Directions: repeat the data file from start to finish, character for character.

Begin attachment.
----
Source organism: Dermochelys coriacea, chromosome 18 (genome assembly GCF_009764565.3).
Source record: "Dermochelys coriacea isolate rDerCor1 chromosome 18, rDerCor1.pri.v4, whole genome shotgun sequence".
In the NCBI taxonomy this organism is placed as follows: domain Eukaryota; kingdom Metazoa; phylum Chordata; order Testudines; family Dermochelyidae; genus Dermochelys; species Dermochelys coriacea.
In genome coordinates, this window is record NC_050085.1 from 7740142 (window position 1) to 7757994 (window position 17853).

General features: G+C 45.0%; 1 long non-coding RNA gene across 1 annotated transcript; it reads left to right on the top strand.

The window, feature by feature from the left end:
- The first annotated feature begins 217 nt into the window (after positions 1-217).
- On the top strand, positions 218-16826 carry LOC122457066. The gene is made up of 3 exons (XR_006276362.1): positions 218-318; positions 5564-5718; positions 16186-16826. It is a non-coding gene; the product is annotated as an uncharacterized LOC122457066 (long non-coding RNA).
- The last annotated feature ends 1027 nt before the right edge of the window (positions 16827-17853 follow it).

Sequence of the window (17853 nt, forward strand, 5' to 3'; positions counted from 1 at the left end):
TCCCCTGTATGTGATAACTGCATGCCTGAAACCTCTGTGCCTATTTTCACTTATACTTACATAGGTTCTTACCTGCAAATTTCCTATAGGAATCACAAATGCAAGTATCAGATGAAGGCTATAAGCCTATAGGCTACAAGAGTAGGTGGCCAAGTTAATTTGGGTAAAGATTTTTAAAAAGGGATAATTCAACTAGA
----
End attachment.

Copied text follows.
Source organism: Dermochelys coriacea, chromosome 18 (genome assembly GCF_009764565.3).
Source record: "Dermochelys coriacea isolate rDerCor1 chromosome 18, rDerCor1.pri.v4, whole genome shotgun sequence".
In the NCBI taxonomy this organism is placed as follows: domain Eukaryota; kingdom Metazoa; phylum Chordata; order Testudines; family Dermochelyidae; genus Dermochelys; species Dermochelys coriacea.
In genome coordinates, this window is record NC_050085.1 from 7740142 (window position 1) to 7757994 (window position 17853).

General features: G+C 45.0%; 1 long non-coding RNA gene across 1 annotated transcript; it reads left to right on the top strand.

The window, feature by feature from the left end:
- The first annotated feature begins 217 nt into the window (after positions 1-217).
- On the top strand, positions 218-16826 carry LOC122457066. The gene is made up of 3 exons (XR_006276362.1): positions 218-318; positions 5564-5718; positions 16186-16826. It is a non-coding gene; the product is annotated as an uncharacterized LOC122457066 (long non-coding RNA).
- The last annotated feature ends 1027 nt before the right edge of the window (positions 16827-17853 follow it).

Sequence of the window (17853 nt, forward strand, 5' to 3'; positions counted from 1 at the left end):
TCCCCTGTATGTGATAACTGCATGCCTGAAACCTCTGTGCCTATTTTCACTTATACTTACATAGGTTCTTACCTGCAAATTTCCTATAGGAATCACAAATGCAAGTATCAGATGAAGGCTATAAGCCTATAGGCTACAAGAGTAGGTGGCCAAGTTAATTTGGGTAAAGATTTTTAAAAAGGGATAATTCAACTAGA